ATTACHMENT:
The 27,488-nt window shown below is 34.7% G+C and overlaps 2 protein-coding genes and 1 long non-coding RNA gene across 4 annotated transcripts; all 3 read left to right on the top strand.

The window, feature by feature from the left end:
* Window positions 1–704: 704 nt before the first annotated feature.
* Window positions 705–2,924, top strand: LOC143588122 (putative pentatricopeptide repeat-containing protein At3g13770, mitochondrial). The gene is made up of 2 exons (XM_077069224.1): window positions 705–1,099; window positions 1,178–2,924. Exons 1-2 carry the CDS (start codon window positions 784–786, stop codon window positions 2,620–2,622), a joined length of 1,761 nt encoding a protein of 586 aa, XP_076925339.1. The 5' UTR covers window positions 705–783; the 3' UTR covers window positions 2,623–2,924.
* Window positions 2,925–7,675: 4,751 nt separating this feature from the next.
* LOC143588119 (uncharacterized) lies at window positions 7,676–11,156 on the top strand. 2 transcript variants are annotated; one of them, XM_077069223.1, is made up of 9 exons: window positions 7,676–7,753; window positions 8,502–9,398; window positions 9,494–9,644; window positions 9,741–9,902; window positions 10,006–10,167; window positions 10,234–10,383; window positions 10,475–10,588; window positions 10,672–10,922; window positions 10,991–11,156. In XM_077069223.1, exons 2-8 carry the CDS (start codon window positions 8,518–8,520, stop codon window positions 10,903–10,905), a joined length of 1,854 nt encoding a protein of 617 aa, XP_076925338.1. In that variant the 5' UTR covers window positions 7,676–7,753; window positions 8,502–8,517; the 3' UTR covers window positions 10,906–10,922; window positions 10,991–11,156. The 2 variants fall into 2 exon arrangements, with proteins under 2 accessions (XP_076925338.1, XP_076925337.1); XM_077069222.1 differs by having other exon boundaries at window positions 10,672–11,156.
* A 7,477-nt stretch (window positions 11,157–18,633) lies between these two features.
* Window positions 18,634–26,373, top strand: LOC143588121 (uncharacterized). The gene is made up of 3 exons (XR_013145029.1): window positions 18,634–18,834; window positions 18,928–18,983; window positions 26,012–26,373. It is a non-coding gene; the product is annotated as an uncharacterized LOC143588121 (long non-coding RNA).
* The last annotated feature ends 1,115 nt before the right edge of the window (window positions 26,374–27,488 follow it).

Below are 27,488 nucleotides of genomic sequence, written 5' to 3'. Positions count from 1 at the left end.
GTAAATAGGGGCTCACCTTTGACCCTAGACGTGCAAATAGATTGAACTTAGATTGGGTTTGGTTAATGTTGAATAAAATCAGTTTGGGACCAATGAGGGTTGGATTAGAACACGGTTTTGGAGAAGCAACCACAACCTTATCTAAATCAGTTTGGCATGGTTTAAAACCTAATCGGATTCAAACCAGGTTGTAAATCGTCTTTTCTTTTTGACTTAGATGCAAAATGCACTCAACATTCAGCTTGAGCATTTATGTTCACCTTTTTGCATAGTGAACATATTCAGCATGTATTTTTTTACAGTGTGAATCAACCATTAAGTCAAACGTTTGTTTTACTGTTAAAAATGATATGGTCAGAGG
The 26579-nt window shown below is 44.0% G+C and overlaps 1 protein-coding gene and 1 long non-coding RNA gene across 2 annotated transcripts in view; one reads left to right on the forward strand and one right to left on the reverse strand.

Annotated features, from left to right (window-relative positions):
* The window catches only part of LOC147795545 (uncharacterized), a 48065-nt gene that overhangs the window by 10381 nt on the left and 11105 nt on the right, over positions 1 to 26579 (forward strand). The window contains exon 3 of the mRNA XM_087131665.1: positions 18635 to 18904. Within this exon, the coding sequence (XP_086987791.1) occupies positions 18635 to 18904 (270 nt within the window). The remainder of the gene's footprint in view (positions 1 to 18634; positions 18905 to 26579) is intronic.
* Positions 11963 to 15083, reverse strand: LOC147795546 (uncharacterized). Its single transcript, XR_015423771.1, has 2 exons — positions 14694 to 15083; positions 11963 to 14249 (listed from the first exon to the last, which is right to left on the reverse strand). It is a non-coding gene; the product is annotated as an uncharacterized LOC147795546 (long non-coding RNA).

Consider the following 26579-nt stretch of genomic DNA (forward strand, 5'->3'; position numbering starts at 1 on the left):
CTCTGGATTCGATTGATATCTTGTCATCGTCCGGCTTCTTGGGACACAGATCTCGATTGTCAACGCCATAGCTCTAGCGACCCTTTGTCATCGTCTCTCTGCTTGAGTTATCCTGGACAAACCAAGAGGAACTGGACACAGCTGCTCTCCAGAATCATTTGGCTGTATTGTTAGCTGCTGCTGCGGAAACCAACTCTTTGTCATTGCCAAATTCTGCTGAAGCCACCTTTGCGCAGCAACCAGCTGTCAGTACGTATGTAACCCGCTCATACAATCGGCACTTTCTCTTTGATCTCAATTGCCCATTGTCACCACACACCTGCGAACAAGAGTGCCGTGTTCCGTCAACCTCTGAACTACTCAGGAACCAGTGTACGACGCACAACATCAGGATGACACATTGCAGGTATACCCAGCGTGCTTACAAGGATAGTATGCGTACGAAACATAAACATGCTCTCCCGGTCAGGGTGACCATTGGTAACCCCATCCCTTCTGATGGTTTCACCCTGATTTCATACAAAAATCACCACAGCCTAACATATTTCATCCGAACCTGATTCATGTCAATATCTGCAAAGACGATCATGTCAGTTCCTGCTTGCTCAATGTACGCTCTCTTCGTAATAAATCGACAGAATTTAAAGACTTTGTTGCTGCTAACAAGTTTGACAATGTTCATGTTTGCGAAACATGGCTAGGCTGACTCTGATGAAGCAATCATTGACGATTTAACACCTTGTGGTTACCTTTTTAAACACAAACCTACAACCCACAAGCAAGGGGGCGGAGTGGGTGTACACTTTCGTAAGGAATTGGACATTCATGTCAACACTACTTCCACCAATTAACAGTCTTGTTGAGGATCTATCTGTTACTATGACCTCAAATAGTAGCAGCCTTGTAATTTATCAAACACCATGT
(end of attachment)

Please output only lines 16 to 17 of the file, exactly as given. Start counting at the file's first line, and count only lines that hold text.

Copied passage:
Consider the following 26579-nt stretch of genomic DNA (forward strand, 5'->3'; position numbering starts at 1 on the left):
CTCTGGATTCGATTGATATCTTGTCATCGTCCGGCTTCTTGGGACACAGATCTCGATTGTCAACGCCATAGCTCTAGCGACCCTTTGTCATCGTCTCTCTGCTTGAGTTATCCTGGACAAACCAAGAGGAACTGGACACAGCTGCTCTCCAGAATCATTTGGCTGTATTGTTAGCTGCTGCTGCGGAAACCAACTCTTTGTCATTGCCAAATTCTGCTGAAGCCACCTTTGCGCAGCAACCAGCTGTCAGTACGTATGTAACCCGCTCATACAATCGGCACTTTCTCTTTGATCTCAATTGCCCATTGTCACCACACACCTGCGAACAAGAGTGCCGTGTTCCGTCAACCTCTGAACTACTCAGGAACCAGTGTACGACGCACAACATCAGGATGACACATTGCAGGTATACCCAGCGTGCTTACAAGGATAGTATGCGTACGAAACATAAACATGCTCTCCCGGTCAGGGTGACCATTGGTAACCCCATCCCTTCTGATGGTTTCACCCTGATTTCATACAAAAATCACCACAGCCTAACATATTTCATCCGAACCTGATTCATGTCAATATCTGCAAAGACGATCATGTCAGTTCCTGCTTGCTCAATGTACGCTCTCTTCGTAATAAATCGACAGAATTTAAAGACTTTGTTGCTGCTAACAAGTTTGACAATGTTCATGTTTGCGAAACATGGCTAGGCTGACTCTGATGAAGCAATCATTGACGATTTAACACCTTGTGGTTACCTTTTTAAACACAAACCTACAACCCACAAGCAAGGGGGCGGAGTGGGTGTACACTTTCGTAAGGAATTGGACATTCATGTCAACACTACTTCCACCAATTAACAGTCTTGTTGAGGATCTATCTGTTACTATGACCTCAAATAGTAGCAGCCTTGTAATTTATCAAACACCATGT